- If your team cannot work from home, what should they expect if they need to take sick leave?
- Communication & Alignment. How do we set this up for success?
- What’s your ongoing communication plan going to look like? How often should people expect updates? Who should they notify if they are sick or when there are changes to their child’s school plans? Who should they go to with concerns?
- Review the CDC’s recommendations for businesses in responding to the virus, and share the pertinent information with your teams. Encourage people to stay home if they are sick, and for those cannot work remotely, encourage hand hygiene and disease prevention by making tissues, hand sanitizer and soap readily available. Ensure frequently used surfaces are being cleaned, and encourage people to avoid handshakes and hugs.
- Outline your plan for keeping everyone in the loop and up to speed so you can be aligned as the situation changes in the coming weeks and months.
- Coaching & Collaboration. How’s it going/what adjustments are needed?
- Your communication should be two-sided. Now that you’ve shared some information, ensure you’ve made yourself available for questions and concerns. Hear feedback from the team; there may be gaps in your policies or situations for people you did not consider.
- Listen to concerns, help brainstorm solutions, and continue to communicate to your team. Try to set a reassuring and positive tone, and remember people are responding out of fear. Keeping your own emotions in check can do a lot to steady the team.
- As the situation changes, you’ll need to keep lines of communication open, and ensure information is flowing. If your team is newly remote, you need to have avenues for continuous communication and feedback loops. Whether it’s a chat application or a daily huddle conference call, have a way to keep in touch.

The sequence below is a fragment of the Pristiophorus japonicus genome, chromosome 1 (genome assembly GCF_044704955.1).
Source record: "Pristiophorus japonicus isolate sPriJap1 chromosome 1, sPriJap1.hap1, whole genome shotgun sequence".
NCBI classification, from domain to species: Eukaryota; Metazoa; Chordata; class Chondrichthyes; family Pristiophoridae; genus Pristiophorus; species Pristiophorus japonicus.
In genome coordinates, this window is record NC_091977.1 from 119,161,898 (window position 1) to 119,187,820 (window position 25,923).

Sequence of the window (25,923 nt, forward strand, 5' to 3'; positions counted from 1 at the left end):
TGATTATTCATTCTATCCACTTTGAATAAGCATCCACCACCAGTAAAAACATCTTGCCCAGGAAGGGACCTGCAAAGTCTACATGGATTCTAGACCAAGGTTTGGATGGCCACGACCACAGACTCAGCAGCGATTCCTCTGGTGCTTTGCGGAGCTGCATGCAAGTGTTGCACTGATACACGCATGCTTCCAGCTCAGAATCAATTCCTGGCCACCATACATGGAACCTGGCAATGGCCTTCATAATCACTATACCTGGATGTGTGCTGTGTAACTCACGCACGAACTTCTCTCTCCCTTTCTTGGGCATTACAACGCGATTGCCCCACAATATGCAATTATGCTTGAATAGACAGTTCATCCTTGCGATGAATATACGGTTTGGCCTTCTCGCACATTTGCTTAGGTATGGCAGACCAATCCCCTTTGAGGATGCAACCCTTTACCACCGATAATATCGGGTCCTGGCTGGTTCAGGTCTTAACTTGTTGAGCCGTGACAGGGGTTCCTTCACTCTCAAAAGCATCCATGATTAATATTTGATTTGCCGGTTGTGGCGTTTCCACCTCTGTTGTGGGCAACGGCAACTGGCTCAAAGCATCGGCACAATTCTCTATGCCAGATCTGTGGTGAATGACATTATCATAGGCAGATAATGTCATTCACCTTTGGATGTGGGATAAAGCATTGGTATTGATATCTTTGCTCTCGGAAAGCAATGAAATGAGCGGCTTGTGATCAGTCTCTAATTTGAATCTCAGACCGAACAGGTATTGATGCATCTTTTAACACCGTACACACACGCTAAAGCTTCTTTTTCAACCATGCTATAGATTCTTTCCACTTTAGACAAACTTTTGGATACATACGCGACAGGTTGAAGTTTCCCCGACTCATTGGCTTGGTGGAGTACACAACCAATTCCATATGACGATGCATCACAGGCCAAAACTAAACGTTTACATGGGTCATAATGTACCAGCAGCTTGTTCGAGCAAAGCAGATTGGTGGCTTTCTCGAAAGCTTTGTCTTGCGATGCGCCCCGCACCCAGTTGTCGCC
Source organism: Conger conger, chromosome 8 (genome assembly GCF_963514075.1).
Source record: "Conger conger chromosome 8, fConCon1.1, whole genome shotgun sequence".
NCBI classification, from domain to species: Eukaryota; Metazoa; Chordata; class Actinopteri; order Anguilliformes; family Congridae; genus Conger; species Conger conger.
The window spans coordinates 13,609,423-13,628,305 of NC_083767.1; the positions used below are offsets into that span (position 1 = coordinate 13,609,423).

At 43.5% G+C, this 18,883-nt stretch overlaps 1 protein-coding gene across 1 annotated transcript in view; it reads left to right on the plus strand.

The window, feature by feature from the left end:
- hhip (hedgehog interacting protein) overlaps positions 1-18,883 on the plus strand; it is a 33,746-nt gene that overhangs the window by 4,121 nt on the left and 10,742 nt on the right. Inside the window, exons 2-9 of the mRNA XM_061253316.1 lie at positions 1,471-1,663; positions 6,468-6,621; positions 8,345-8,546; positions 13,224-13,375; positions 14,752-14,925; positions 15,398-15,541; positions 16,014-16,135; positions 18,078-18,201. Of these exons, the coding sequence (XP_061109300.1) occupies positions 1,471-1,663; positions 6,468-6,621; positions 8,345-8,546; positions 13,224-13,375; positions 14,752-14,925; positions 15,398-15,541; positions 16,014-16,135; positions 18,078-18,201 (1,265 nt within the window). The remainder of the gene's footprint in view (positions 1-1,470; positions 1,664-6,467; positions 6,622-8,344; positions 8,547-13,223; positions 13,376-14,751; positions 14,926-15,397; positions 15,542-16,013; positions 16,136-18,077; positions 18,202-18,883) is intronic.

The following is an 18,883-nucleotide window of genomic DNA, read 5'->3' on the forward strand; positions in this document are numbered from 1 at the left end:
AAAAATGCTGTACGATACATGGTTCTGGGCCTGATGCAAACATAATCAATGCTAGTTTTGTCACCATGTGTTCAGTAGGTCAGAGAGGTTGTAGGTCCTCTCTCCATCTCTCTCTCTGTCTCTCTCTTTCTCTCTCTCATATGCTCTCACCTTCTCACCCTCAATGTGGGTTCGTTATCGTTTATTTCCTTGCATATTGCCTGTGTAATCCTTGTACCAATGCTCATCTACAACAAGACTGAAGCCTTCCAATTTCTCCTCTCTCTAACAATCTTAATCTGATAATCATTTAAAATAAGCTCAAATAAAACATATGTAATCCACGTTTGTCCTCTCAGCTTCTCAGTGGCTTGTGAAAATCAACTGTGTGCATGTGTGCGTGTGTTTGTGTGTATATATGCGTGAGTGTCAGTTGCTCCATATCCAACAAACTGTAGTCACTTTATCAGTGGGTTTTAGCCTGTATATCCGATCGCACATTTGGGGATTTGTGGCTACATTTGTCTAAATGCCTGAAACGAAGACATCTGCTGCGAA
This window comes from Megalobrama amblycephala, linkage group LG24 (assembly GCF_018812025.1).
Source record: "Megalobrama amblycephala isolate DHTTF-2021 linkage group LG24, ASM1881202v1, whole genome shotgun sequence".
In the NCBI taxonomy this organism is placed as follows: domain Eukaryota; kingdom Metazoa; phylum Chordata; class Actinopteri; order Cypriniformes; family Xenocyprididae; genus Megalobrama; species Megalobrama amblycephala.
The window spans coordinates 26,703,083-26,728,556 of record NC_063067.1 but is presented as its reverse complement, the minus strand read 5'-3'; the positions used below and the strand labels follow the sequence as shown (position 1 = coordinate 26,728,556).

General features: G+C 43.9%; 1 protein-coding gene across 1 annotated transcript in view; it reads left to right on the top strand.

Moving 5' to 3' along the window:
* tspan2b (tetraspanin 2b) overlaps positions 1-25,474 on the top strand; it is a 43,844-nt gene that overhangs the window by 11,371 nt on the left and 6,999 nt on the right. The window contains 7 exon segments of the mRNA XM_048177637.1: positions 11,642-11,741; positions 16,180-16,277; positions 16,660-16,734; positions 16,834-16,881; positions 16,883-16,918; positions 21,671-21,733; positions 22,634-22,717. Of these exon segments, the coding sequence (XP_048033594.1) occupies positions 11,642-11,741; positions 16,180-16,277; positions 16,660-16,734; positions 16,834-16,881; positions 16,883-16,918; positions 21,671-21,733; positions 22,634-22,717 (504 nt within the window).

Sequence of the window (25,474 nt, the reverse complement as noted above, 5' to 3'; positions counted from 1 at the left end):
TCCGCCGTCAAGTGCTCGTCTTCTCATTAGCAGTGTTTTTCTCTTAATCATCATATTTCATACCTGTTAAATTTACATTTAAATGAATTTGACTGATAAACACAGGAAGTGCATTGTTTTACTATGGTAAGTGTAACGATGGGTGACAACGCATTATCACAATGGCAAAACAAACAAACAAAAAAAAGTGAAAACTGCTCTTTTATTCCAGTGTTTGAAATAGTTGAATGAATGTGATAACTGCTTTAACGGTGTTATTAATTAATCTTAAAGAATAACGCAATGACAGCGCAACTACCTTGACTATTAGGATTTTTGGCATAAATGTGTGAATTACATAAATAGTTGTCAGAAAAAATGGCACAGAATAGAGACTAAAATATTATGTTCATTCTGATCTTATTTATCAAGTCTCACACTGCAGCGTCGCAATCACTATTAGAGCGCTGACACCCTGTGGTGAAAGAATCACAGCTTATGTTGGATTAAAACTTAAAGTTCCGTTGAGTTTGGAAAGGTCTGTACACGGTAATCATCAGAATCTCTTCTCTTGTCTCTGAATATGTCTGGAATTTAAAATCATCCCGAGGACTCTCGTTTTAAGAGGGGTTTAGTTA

- Consequences. Learn & Act.
- The consequences of mishandling this communication could be confusion, fear, mistrust, and lost productivity for your team. The flip side is that if you handle it well, consequences will be confidence, open communication, and a willingness to band together, whatever the impacts may be for your team.
Want to know more about the 5Cs? Watch our webinar covering "The 5Cs: A Framework to Drive Change and Alignment Successfully." Or if like many, you're feeling stuck on how to navigate your business and make adjustments during this time, please don't hesitate to reach out to us or take a look at our virtual facilitation offerings. We're eager to support you and help you see this unprecedented time through.
Want more information on this topic? Check out these additional resources:
The Five C's of Team Accountability
Team Accountability Begins with Personal Accountability
Building Team Accountability: Job Scorecards
10 Signs of an Accountable Culture [Infographic]
Growing Accountability in Your Organization
Quick Tips for Building Accountability
5 Steps to Having an Accountability Discussion [Video]